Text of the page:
I first met Julian O’Kelly at the Society for Music Perception and Cognition conference in Toronto last August. Julian is a man of many talents—music therapist, clinician, researcher, PhD student, speaker, and professional pianist. It was through circustance that we ended up co-presenting with our respective PhD mentors at the SMPC conference, but it turned into a relationship of mutual respect for each other’s work. It’s in that spirit that I’m excited to share this guest post by Julian, in which he shares his research on music therapy and assessments for individuals with a disorders of consciousness (DOC) diagnosis. It’s a long read…but well worth it!
About Disorders of Consciousness (DOC)
For the past three years, I’ve been conducting research at the Royal Hospital for Neuro-disability, exploring the effect of music therapy on rehabilitation and assessment of awareness for patients in vegetative and minimally conscious states, or ‘disorders of consciousness’ (DOC). In the care of those with DOC diagnosis, misdiagnosis and treatment are critically important issues for clinicians, family members and of course the individuals with DOC themselves.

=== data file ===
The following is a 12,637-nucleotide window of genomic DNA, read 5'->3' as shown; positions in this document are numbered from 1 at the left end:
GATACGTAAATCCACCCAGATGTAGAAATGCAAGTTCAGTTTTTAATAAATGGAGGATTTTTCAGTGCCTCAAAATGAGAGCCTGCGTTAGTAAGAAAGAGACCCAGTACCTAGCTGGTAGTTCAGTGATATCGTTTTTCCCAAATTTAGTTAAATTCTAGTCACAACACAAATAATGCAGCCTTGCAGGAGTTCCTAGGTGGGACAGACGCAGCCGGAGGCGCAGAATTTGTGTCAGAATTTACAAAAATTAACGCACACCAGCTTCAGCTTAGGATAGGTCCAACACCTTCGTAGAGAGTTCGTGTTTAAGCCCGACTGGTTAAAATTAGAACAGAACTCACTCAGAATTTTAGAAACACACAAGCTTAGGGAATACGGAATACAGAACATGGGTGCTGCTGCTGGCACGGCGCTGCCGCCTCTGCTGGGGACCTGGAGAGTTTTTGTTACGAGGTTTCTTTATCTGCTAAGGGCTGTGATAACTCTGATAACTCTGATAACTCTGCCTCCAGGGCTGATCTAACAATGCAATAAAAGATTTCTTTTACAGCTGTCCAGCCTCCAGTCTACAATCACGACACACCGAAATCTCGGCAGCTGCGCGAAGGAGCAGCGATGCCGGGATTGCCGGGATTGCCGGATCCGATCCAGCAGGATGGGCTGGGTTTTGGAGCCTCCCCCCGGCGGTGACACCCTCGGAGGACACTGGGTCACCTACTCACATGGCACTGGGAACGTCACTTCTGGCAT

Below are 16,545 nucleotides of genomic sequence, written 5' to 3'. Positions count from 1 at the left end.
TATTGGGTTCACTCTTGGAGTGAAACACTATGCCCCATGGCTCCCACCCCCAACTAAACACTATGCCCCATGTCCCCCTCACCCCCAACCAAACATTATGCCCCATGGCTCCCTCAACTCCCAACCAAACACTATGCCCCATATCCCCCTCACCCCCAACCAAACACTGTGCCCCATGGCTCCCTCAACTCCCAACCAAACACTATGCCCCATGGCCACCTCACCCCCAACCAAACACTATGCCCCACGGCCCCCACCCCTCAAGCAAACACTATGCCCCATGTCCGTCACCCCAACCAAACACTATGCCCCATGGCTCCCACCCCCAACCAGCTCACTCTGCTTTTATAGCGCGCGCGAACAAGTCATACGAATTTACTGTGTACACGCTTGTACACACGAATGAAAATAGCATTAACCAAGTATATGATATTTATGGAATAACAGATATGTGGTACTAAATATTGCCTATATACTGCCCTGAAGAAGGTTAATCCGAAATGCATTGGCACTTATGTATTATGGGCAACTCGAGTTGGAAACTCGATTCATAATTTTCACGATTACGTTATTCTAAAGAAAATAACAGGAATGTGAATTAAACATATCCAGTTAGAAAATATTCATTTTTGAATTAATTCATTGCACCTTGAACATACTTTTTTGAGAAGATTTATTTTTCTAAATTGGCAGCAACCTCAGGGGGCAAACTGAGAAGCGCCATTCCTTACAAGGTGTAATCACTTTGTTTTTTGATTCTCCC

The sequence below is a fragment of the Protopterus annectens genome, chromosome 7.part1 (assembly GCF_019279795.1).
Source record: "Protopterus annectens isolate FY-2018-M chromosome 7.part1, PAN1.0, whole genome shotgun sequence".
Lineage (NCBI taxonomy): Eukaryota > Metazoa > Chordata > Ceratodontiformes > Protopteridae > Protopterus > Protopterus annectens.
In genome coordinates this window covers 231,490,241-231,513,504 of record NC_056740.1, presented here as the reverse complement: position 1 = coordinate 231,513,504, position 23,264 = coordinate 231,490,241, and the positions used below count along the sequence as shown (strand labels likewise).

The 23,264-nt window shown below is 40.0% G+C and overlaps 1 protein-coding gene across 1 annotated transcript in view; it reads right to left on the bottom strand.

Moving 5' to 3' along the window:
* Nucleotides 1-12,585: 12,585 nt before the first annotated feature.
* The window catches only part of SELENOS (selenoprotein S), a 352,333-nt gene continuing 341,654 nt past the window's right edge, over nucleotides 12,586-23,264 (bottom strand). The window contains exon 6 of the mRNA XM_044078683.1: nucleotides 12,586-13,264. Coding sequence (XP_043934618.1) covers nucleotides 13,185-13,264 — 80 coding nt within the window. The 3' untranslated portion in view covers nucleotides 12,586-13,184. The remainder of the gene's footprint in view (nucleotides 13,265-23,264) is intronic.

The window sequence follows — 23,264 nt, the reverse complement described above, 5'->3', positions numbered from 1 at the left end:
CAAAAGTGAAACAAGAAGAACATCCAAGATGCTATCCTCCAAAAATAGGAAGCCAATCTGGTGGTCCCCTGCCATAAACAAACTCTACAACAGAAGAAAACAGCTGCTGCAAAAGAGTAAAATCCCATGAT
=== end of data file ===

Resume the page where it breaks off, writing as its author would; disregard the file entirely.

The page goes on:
Essentially the diagnosis of vegetative state implies that an individual has no consciousness, or awareness of themselves or their environment, despite an intact sleep/wake cycle, where they open their eyes for large parts of the day. In contrast, the minimally conscious diagnosis assumes limited consciousness, and the potential for rehabilitation from a range of professionals (including music therapists!).
Unfortunately, despite the huge implications for the patient and family of this contrasting diagnosis, up to 43% of patients are misdiagnosed according to several studies. This is perhaps understandable when you consider the low arousal levels, complex disabilities, and many medications DOC patients receive. Most importantly, it’s likely that their language comprehension may be severely impacted upon by their head injury, so assessment protocols relying on responses to verbal commands may be of limited use.